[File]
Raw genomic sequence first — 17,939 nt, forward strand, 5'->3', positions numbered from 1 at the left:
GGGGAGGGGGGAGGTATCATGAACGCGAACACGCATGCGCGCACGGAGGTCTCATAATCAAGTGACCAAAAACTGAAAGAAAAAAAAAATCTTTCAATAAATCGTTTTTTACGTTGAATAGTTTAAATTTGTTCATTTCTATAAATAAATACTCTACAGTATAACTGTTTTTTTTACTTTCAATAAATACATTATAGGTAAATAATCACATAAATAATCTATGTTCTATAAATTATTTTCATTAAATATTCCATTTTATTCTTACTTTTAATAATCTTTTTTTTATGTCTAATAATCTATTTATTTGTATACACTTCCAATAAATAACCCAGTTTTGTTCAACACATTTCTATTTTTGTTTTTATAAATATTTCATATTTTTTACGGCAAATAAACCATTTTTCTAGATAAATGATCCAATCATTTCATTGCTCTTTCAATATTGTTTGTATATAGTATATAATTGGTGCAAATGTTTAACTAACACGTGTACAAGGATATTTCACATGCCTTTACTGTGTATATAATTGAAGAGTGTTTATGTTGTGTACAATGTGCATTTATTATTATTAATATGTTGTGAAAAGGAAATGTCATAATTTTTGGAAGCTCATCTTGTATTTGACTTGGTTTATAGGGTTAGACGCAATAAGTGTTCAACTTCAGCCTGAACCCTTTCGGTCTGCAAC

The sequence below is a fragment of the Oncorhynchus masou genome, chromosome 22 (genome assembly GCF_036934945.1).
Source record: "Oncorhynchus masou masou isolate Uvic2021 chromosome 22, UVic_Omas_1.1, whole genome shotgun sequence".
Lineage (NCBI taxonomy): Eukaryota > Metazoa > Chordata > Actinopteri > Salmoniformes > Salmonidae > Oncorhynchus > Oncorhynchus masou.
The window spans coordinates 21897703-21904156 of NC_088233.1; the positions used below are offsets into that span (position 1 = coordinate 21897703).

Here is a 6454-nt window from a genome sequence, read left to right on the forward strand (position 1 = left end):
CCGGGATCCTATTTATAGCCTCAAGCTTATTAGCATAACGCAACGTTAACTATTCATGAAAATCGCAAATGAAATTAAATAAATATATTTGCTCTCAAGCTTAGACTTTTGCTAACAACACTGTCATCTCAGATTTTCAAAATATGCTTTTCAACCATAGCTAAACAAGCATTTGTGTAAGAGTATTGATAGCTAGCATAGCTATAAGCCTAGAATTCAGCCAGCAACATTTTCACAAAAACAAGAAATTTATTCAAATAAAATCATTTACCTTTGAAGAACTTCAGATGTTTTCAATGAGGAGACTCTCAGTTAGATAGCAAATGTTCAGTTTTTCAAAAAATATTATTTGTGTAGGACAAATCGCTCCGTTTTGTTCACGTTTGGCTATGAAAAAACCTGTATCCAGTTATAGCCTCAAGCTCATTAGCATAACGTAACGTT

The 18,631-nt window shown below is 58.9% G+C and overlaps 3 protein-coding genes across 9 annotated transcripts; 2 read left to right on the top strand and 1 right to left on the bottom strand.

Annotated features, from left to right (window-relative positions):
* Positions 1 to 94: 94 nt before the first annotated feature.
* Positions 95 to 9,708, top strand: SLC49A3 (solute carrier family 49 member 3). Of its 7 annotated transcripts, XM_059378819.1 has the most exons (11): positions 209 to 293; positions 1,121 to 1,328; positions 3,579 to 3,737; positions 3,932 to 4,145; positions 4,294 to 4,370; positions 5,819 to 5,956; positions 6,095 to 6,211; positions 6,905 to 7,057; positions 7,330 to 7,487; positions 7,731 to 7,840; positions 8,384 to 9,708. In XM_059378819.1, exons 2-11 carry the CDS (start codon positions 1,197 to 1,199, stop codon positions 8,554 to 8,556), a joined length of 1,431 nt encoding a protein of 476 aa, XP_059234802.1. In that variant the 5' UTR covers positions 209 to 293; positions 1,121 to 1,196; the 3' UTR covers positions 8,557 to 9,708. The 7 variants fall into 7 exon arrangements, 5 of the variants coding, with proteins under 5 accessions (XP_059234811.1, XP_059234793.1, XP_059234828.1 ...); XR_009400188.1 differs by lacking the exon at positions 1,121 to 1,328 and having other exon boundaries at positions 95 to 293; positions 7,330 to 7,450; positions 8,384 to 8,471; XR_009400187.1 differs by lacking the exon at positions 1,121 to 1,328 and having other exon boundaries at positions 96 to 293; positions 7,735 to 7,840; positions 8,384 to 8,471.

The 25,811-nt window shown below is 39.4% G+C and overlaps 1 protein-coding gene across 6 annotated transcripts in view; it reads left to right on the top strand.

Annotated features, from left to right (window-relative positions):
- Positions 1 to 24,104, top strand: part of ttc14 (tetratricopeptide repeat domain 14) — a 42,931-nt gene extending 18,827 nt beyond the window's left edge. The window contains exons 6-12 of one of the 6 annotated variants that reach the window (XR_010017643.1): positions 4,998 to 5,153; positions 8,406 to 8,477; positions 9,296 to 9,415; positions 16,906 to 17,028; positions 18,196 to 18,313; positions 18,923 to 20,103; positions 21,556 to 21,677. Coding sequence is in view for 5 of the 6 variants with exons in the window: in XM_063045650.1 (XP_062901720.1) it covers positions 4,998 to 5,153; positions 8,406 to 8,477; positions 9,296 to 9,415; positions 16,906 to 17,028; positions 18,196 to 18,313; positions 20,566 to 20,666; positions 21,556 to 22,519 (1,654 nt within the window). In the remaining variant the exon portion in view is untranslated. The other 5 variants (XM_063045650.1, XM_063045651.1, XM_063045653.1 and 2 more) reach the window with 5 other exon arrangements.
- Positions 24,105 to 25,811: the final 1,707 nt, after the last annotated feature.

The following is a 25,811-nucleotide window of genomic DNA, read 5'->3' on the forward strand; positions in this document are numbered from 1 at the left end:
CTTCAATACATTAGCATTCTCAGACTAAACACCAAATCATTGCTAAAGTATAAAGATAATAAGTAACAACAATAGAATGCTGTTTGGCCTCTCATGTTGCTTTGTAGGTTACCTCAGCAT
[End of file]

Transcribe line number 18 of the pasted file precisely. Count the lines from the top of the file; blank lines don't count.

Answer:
CTTCAATACATTAGCATTCTCAGACTAAACACCAAATCATTGCTAAAGTATAAAGATAATAAGTAACAACAATAGAATGCTGTTTGGCCTCTCATGTTGCTTTGTAGGTTACCTCAGCAT